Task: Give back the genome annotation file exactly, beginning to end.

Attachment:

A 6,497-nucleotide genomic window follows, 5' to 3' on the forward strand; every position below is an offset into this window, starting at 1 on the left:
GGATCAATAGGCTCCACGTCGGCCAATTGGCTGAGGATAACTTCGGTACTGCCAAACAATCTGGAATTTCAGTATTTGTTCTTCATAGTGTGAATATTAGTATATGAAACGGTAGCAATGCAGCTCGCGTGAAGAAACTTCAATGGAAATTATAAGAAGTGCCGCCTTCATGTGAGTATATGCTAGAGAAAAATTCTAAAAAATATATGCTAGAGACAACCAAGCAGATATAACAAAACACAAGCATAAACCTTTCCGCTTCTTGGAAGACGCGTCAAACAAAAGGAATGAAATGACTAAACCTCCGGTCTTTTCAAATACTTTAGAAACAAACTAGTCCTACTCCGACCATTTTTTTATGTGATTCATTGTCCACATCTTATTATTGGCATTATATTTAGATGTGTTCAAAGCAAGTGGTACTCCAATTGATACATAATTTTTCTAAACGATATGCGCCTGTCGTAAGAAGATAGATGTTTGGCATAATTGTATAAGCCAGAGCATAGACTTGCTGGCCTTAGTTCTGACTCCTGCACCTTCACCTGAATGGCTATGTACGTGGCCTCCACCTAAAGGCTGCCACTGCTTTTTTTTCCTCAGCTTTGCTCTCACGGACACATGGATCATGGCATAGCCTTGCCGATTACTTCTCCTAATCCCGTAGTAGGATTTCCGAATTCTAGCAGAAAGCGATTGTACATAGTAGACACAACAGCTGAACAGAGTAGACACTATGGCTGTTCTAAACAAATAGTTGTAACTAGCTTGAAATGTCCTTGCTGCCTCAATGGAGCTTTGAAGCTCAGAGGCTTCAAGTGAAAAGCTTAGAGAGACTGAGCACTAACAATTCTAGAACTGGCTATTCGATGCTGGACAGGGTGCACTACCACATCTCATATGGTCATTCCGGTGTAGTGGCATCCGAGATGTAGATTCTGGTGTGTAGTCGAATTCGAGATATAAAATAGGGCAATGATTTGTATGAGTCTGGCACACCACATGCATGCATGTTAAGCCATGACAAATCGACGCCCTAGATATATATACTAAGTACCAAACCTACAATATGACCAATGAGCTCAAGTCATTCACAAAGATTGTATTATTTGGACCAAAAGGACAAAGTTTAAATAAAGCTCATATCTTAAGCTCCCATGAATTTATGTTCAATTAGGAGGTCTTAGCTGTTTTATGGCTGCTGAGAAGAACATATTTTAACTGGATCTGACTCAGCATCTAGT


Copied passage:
A 6,497-nucleotide genomic window follows, 5' to 3' on the forward strand; every position below is an offset into this window, starting at 1 on the left:
GGATCAATAGGCTCCACGTCGGCCAATTGGCTGAGGATAACTTCGGTACTGCCAAACAATCTGGAATTTCAGTATTTGTTCTTCATAGTGTGAATATTAGTATATGAAACGGTAGCAATGCAGCTCGCGTGAAGAAACTTCAATGGAAATTATAAGAAGTGCCGCCTTCATGTGAGTATATGCTAGAGAAAAATTCTAAAAAATATATGCTAGAGACAACCAAGCAGATATAACAAAACACAAGCATAAACCTTTCCGCTTCTTGGAAGACGCGTCAAACAAAAGGAATGAAATGACTAAACCTCCGGTCTTTTCAAATACTTTAGAAACAAACTAGTCCTACTCCGACCATTTTTTTATGTGATTCATTGTCCACATCTTATTATTGGCATTATATTTAGATGTGTTCAAAGCAAGTGGTACTCCAATTGATACATAATTTTTCTAAACGATATGCGCCTGTCGTAAGAAGATAGATGTTTGGCATAATTGTATAAGCCAGAGCATAGACTTGCTGGCCTTAGTTCTGACTCCTGCACCTTCACCTGAATGGCTATGTACGTGGCCTCCACCTAAAGGCTGCCACTGCTTTTTTTTCCTCAGCTTTGCTCTCACGGACACATGGATCATGGCATAGCCTTGCCGATTACTTCTCCTAATCCCGTAGTAGGATTTCCGAATTCTAGCAGAAAGCGATTGTACATAGTAGACACAACAGCTGAACAGAGTAGACACTATGGCTGTTCTAAACAAATAGTTGTAACTAGCTTGAAATGTCCTTGCTGCCTCAATGGAGCTTTGAAGCTCAGAGGCTTCAAGTGAAAAGCTTAGAGAGACTGAGCACTAACAATTCTAGAACTGGCTATTCGATGCTGGACAGGGTGCACTACCACATCTCATATGGTCATTCCGGTGTAGTGGCATCCGAGATGTAGATTCTGGTGTGTAGTCGAATTCGAGATATAAAATAGGGCAATGATTTGTATGAGTCTGGCACACCACATGCATGCATGTTAAGCCATGACAAATCGACGCCCTAGATATATATACTAAGTACCAAACCTACAATATGACCAATGAGCTCAAGTCATTCACAAAGATTGTATTATTTGGACCAAAAGGACAAAGTTTAAATAAAGCTCATATCTTAAGCTCCCATGAATTTATGTTCAATTAGGAGGTCTTAGCTGTTTTATGGCTGCTGAGAAGAACATATTTTAACTGGATCTGACTCAGCATCTAGT